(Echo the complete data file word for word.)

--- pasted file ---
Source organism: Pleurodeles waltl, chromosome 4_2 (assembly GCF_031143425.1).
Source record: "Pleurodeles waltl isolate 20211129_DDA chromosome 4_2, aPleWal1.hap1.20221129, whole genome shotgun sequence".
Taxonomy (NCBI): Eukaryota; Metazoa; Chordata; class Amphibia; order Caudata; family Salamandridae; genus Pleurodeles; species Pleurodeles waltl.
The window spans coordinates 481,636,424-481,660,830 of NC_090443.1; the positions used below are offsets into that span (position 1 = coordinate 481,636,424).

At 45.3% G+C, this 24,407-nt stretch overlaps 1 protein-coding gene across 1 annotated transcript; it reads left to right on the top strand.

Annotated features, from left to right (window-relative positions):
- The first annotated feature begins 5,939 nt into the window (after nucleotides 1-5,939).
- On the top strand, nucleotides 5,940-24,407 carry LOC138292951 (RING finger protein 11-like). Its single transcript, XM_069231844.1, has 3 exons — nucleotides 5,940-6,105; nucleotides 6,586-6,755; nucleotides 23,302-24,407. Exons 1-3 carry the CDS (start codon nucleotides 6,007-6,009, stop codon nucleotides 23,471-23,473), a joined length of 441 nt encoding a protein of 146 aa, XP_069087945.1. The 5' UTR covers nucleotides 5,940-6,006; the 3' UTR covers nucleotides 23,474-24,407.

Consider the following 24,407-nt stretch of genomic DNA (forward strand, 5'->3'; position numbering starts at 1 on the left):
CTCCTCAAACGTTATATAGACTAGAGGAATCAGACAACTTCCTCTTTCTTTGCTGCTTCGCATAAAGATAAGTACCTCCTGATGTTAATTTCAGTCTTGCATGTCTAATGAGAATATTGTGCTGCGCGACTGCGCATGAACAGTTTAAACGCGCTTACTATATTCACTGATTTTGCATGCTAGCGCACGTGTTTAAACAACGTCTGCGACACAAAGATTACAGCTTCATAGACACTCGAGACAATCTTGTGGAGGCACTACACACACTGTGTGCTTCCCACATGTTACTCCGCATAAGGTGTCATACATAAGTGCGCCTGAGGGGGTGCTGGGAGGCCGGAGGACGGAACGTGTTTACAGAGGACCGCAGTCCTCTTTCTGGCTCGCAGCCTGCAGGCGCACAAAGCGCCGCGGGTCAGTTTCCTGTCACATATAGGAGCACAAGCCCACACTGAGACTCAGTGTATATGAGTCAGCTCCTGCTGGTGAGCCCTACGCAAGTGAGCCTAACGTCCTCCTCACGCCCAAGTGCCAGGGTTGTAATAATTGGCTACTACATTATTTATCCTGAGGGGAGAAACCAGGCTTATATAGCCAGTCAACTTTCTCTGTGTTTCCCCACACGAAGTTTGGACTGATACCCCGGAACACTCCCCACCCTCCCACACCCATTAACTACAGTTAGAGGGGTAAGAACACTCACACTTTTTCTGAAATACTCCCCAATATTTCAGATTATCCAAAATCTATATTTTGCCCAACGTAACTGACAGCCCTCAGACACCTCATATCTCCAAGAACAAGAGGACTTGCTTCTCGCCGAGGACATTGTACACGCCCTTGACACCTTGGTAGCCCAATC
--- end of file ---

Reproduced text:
Source organism: Pleurodeles waltl, chromosome 4_2 (assembly GCF_031143425.1).
Source record: "Pleurodeles waltl isolate 20211129_DDA chromosome 4_2, aPleWal1.hap1.20221129, whole genome shotgun sequence".
Taxonomy (NCBI): Eukaryota; Metazoa; Chordata; class Amphibia; order Caudata; family Salamandridae; genus Pleurodeles; species Pleurodeles waltl.
The window spans coordinates 481,636,424-481,660,830 of NC_090443.1; the positions used below are offsets into that span (position 1 = coordinate 481,636,424).

At 45.3% G+C, this 24,407-nt stretch overlaps 1 protein-coding gene across 1 annotated transcript; it reads left to right on the top strand.

Annotated features, from left to right (window-relative positions):
- The first annotated feature begins 5,939 nt into the window (after nucleotides 1-5,939).
- On the top strand, nucleotides 5,940-24,407 carry LOC138292951 (RING finger protein 11-like). Its single transcript, XM_069231844.1, has 3 exons — nucleotides 5,940-6,105; nucleotides 6,586-6,755; nucleotides 23,302-24,407. Exons 1-3 carry the CDS (start codon nucleotides 6,007-6,009, stop codon nucleotides 23,471-23,473), a joined length of 441 nt encoding a protein of 146 aa, XP_069087945.1. The 5' UTR covers nucleotides 5,940-6,006; the 3' UTR covers nucleotides 23,474-24,407.

Consider the following 24,407-nt stretch of genomic DNA (forward strand, 5'->3'; position numbering starts at 1 on the left):
CTCCTCAAACGTTATATAGACTAGAGGAATCAGACAACTTCCTCTTTCTTTGCTGCTTCGCATAAAGATAAGTACCTCCTGATGTTAATTTCAGTCTTGCATGTCTAATGAGAATATTGTGCTGCGCGACTGCGCATGAACAGTTTAAACGCGCTTACTATATTCACTGATTTTGCATGCTAGCGCACGTGTTTAAACAACGTCTGCGACACAAAGATTACAGCTTCATAGACACTCGAGACAATCTTGTGGAGGCACTACACACACTGTGTGCTTCCCACATGTTACTCCGCATAAGGTGTCATACATAAGTGCGCCTGAGGGGGTGCTGGGAGGCCGGAGGACGGAACGTGTTTACAGAGGACCGCAGTCCTCTTTCTGGCTCGCAGCCTGCAGGCGCACAAAGCGCCGCGGGTCAGTTTCCTGTCACATATAGGAGCACAAGCCCACACTGAGACTCAGTGTATATGAGTCAGCTCCTGCTGGTGAGCCCTACGCAAGTGAGCCTAACGTCCTCCTCACGCCCAAGTGCCAGGGTTGTAATAATTGGCTACTACATTATTTATCCTGAGGGGAGAAACCAGGCTTATATAGCCAGTCAACTTTCTCTGTGTTTCCCCACACGAAGTTTGGACTGATACCCCGGAACACTCCCCACCCTCCCACACCCATTAACTACAGTTAGAGGGGTAAGAACACTCACACTTTTTCTGAAATACTCCCCAATATTTCAGATTATCCAAAATCTATATTTTGCCCAACGTAACTGACAGCCCTCAGACACCTCATATCTCCAAGAACAAGAGGACTTGCTTCTCGCCGAGGACATTGTACACGCCCTTGACACCTTGGTAGCCCAATC